The Knights won the Carroll County Athletic League championship in 2019 and were gunning for the program’s ninth state title, but South Carroll knocked Century out of the regional playoffs, after losing by 10 goals in their regular-season matchup, en route to the Class 2A crown.

Hall and her teammates didn’t get a chance to play the Cavaliers — or anyone else for that matter — in 2020 when the COVID-19 pandemic forced schools to close and the spring season to be canceled.

Advertisement

“I cannot wait,” Hall said about the Knights’ season opener, which is set for May 7 against Manchester Valley. “Having off last year has actually, I think, driven me insane. Lacrosse is obviously my favorite sport. Even though it’s a shortened season, it’s still something. And I’m so excited.”

That could spell trouble for the rest of Carroll County.

Hall is coming off a 2019 season in which she finished second in scoring in the county with 97 points (48 goals, 49 assists). Hall helped Century go 12-3 and win the CCAL championship (6-0 county) with 48 draw controls and 41 ground balls. As a freshman, Hall netted 50 goals and handed out 27 assists to finish fourth in the CCAL in scoring. She added 54 draws and 35 ground balls.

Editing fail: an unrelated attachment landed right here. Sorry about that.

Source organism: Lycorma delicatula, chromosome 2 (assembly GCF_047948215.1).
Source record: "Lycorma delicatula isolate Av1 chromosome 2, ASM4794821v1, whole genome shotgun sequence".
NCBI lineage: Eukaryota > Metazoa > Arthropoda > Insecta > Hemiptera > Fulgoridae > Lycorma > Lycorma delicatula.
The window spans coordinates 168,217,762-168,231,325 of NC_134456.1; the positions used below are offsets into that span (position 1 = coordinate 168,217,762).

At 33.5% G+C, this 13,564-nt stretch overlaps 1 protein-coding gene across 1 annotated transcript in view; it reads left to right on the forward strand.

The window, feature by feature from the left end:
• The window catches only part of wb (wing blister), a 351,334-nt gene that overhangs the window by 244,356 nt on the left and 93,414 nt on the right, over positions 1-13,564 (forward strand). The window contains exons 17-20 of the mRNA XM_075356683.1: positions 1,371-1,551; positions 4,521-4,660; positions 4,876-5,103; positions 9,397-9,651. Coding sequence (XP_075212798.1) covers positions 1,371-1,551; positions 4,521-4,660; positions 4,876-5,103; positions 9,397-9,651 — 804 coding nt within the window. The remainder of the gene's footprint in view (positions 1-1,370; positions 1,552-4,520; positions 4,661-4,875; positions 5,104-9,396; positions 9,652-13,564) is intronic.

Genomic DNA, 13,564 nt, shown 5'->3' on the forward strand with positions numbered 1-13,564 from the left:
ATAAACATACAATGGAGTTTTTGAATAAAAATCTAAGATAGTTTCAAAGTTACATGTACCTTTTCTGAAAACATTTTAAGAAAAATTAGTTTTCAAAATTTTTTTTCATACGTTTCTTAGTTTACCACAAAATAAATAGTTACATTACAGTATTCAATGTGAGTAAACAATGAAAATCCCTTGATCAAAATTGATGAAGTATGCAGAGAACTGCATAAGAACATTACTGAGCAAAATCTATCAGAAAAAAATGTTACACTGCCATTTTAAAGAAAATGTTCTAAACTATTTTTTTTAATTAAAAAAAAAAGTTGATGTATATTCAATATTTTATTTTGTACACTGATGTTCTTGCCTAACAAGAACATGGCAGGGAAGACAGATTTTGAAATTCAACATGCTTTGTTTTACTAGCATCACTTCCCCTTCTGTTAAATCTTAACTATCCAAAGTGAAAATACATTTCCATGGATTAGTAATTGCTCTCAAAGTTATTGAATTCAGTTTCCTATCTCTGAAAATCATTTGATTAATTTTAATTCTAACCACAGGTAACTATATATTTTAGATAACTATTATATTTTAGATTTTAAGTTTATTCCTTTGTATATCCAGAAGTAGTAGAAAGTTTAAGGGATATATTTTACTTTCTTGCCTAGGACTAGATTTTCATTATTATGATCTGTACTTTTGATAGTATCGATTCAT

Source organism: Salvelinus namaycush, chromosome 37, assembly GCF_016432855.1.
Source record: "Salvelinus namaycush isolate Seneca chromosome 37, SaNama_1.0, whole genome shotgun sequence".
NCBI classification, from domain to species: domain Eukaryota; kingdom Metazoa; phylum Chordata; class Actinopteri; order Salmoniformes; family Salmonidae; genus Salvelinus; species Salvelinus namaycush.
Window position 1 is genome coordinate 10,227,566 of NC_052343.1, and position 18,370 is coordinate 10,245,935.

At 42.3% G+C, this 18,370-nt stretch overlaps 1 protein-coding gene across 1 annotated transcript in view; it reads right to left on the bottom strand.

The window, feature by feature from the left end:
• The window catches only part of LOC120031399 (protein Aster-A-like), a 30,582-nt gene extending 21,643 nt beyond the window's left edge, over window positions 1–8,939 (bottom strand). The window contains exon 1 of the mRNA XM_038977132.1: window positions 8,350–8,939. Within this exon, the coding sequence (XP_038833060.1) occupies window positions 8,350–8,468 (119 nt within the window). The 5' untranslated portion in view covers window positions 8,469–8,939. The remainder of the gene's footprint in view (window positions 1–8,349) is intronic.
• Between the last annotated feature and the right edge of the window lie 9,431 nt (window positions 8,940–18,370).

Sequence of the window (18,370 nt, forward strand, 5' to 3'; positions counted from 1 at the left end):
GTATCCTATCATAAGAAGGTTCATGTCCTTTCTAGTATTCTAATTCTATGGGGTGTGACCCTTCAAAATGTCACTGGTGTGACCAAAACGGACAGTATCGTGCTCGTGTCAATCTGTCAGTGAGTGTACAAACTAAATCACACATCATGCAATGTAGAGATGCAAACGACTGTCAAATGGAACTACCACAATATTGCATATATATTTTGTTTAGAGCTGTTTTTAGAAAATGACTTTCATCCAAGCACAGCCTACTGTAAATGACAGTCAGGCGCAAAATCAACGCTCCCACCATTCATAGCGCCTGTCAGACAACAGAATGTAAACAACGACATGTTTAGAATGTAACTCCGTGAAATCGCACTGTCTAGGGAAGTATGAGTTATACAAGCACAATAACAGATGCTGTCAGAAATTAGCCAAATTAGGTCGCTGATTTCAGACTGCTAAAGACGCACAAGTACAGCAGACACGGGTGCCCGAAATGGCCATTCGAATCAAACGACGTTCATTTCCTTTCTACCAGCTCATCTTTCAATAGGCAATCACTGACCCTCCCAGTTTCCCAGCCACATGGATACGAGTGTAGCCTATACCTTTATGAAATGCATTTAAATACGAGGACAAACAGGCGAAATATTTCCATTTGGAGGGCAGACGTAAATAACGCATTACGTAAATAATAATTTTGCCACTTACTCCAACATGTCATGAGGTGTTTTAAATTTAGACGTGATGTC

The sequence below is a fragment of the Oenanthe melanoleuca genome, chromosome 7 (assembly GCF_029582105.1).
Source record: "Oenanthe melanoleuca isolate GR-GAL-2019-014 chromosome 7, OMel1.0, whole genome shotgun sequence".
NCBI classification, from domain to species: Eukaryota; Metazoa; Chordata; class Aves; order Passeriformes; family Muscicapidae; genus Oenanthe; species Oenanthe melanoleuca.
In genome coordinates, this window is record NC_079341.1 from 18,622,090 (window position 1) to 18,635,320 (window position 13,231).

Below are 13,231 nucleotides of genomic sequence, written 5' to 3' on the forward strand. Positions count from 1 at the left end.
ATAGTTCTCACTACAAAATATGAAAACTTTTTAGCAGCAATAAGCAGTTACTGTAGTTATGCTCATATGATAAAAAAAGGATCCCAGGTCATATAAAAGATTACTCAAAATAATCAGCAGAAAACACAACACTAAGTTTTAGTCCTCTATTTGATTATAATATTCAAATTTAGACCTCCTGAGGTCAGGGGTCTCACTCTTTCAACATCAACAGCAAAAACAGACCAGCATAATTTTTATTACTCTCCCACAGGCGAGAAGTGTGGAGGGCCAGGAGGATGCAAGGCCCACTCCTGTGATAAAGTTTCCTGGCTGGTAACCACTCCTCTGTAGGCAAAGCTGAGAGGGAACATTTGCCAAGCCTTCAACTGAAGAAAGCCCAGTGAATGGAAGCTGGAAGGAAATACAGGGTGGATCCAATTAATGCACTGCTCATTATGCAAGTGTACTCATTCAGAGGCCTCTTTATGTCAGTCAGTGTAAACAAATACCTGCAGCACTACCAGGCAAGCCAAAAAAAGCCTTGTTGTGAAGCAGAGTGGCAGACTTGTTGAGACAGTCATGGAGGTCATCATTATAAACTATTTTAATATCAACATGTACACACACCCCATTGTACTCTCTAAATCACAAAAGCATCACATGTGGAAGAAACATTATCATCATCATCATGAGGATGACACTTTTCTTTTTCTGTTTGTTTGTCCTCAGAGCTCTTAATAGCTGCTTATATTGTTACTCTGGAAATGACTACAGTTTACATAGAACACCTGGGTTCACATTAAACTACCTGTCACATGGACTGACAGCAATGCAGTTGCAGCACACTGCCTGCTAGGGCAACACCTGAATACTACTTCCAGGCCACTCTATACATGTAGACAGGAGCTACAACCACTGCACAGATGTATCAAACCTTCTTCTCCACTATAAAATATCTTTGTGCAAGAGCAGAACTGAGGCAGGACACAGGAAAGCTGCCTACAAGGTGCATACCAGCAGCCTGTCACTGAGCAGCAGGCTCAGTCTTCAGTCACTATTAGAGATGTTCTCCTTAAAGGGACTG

Hall found herself on a nationwide roster as one of 12 midfielders on Inside Lacrosse’s Preseason All-ILWomen High School Team in March 2020 before the season was canceled a month later. In the fall of 2019, Hall was atop the nation’s Class of 2021 rankings and headlined the ILWomen Young Gun Junior Watchlist.

Other Century players have garnered similar attention in years past, and the program is filled with former superstars who took their skills to the Division I level. Knights coach Becky Groves said Hall’s name belongs with the best of the best.

“It’s really hard to compare them when they’re not all on the same team. But she ranks at the top with everybody else,” Groves said. “The Katie Schwarzmanns, the Hannah Warthers, the Kylie Davises … she’s up there with all of them.”

Groves said Hall’s hatred of losing is comparable to her own, and in sharing that trait the coach can relate to her superstar’s drive and intensity. Hall said she has always displayed an intense style on the field, but knows how to separate that intensity from recklessness.